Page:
On today’s Bullseye it’s all about personalization. For about 5 years now, we’ve been talking about personalized nutrition – in particular those DNA kits that have become mainstream, that can lead us to better health. Personalized nutrition can be best explained in 3 parts. Nutrigenetics looks at how genes influence the way your body uses the nutrients you eat. Which means even if you’re getting enough of a certain nutrient, your body may not be able to process it well. Nutrigenomics examines how the foods you eat can change how your genes are expressed. “Like for obesity, you may have a certain set of genes, but that doesn’t necessarily mean you’ll express them,” says James Marcum, PhD, of Baylor University, author of a review of literature on nutrigenetics and nutrigenomics. “But if you eat food that expresses those genes, it leads to obesity.”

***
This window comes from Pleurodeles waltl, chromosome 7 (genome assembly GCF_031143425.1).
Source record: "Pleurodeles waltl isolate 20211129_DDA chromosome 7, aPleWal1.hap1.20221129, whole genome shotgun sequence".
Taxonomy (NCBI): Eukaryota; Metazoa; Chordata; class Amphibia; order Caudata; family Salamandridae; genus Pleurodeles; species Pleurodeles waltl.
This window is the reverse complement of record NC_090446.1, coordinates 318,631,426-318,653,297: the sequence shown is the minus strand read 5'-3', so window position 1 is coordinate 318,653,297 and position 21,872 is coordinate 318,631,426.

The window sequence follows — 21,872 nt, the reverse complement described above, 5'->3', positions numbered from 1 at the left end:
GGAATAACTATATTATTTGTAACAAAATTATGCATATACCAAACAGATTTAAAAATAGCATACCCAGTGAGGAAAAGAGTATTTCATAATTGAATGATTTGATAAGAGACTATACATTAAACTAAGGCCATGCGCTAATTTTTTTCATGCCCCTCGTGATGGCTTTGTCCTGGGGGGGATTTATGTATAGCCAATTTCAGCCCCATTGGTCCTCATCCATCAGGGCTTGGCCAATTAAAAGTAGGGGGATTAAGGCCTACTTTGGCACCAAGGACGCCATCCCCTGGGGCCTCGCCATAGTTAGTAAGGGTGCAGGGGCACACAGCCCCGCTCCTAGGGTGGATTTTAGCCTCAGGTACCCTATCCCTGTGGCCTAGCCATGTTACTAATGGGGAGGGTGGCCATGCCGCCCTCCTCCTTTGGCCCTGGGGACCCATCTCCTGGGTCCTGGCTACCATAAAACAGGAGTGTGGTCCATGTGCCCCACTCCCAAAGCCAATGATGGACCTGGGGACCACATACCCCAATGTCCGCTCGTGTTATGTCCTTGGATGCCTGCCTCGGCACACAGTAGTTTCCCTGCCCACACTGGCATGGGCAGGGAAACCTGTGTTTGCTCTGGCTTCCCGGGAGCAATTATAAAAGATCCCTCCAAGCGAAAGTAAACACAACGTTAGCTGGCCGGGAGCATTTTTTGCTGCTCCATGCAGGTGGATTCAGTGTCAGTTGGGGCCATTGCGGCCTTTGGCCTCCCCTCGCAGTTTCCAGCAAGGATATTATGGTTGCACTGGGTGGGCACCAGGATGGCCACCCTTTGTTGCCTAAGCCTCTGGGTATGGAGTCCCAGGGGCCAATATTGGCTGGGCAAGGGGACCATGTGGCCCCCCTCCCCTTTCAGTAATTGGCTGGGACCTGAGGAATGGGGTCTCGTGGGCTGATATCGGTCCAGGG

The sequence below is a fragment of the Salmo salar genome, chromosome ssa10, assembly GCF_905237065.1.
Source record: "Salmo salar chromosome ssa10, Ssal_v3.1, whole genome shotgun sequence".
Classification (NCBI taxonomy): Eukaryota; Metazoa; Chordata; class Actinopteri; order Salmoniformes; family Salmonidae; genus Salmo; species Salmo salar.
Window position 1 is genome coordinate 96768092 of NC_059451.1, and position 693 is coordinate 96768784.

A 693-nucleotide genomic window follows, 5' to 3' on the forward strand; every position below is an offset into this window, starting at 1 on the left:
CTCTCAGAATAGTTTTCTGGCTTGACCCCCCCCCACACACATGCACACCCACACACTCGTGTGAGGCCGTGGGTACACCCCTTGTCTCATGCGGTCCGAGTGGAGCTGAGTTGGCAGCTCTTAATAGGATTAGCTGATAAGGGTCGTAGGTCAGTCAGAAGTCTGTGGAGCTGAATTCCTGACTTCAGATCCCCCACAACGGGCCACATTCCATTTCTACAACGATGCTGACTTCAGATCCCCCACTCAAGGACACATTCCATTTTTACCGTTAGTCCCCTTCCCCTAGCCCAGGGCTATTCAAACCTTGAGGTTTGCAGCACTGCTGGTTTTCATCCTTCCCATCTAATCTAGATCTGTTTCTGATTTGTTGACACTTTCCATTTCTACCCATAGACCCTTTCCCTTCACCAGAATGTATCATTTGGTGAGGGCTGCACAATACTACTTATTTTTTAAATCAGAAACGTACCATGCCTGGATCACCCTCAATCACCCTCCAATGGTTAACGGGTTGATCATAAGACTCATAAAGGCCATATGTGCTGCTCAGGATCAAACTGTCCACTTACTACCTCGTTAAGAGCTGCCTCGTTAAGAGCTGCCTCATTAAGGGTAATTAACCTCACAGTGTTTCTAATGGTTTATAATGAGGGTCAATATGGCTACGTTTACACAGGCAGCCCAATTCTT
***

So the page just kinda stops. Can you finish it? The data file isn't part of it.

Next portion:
And then there’s microbiome research which focuses on how the microbes in your gut affect your health. Gut health has made the headlines in the past couple of years and has quickly become one of the leading marketing claims we are seeing on many packages. Since everyone’s microbiome is also different so is each person’s ideal diet. But the science is new. “Each one of us is so complex, we’ve just scratched the surface,” says Marcum. “There’s more we don’t know than we do at this stage of the game. We’re seeing that the more you appreciate how complex the system is, the more you realize it may be hard to predict how a person is going to respond.” The National Institutes of Health has begun a major research project focused on precision nutrition. Called Nutrition for Precision Health (NPH), the program is awarding $170 million over 5 years to fund studies at six centers across the country. Researchers are recruiting a diverse pool of 10,000 people to develop algorithms that can predict how your body responds to various parts of your diet. They’ll be looking at the diet, genetics, microbiome, physiology, and environment of the people in the study, along with other things.
After the 5-year studies gather enough information to develop accurate algorithms, the project will spend another 5 years testing how reliable they are. In the meantime, other non DNA companies want to get in the personalized nutrition business as well.